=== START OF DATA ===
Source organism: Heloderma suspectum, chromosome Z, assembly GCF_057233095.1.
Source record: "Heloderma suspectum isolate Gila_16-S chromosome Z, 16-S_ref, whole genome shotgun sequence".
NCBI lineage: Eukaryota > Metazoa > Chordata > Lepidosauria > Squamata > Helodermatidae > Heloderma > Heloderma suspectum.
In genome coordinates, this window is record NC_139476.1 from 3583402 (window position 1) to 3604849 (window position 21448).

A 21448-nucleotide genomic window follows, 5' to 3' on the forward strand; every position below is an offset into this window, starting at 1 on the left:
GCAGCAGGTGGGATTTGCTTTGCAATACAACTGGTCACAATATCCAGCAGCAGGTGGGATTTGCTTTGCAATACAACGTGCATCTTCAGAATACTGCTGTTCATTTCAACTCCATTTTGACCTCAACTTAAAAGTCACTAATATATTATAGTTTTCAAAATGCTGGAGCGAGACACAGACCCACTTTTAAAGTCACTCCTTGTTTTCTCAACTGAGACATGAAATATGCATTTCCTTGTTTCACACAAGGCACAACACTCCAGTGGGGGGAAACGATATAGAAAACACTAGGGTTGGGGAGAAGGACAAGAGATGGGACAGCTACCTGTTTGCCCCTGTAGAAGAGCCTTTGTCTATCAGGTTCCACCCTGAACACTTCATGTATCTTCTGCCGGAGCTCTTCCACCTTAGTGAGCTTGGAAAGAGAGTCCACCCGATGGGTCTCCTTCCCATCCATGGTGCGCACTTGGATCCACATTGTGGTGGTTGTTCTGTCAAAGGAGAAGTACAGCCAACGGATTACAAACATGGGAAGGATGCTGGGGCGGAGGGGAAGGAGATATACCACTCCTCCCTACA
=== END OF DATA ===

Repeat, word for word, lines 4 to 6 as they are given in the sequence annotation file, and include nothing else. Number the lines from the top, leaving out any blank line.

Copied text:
In genome coordinates, this window is record NC_139476.1 from 3583402 (window position 1) to 3604849 (window position 21448).

A 21448-nucleotide genomic window follows, 5' to 3' on the forward strand; every position below is an offset into this window, starting at 1 on the left:
GCAGCAGGTGGGATTTGCTTTGCAATACAACTGGTCACAATATCCAGCAGCAGGTGGGATTTGCTTTGCAATACAACGTGCATCTTCAGAATACTGCTGTTCATTTCAACTCCATTTTGACCTCAACTTAAAAGTCACTAATATATTATAGTTTTCAAAATGCTGGAGCGAGACACAGACCCACTTTTAAAGTCACTCCTTGTTTTCTCAACTGAGACATGAAATATGCATTTCCTTGTTTCACACAAGGCACAACACTCCAGTGGGGGGAAACGATATAGAAAACACTAGGGTTGGGGAGAAGGACAAGAGATGGGACAGCTACCTGTTTGCCCCTGTAGAAGAGCCTTTGTCTATCAGGTTCCACCCTGAACACTTCATGTATCTTCTGCCGGAGCTCTTCCACCTTAGTGAGCTTGGAAAGAGAGTCCACCCGATGGGTCTCCTTCCCATCCATGGTGCGCACTTGGATCCACATTGTGGTGGTTGTTCTGTCAAAGGAGAAGTACAGCCAACGGATTACAAACATGGGAAGGATGCTGGGGCGGAGGGGAAGGAGATATACCACTCCTCCCTACA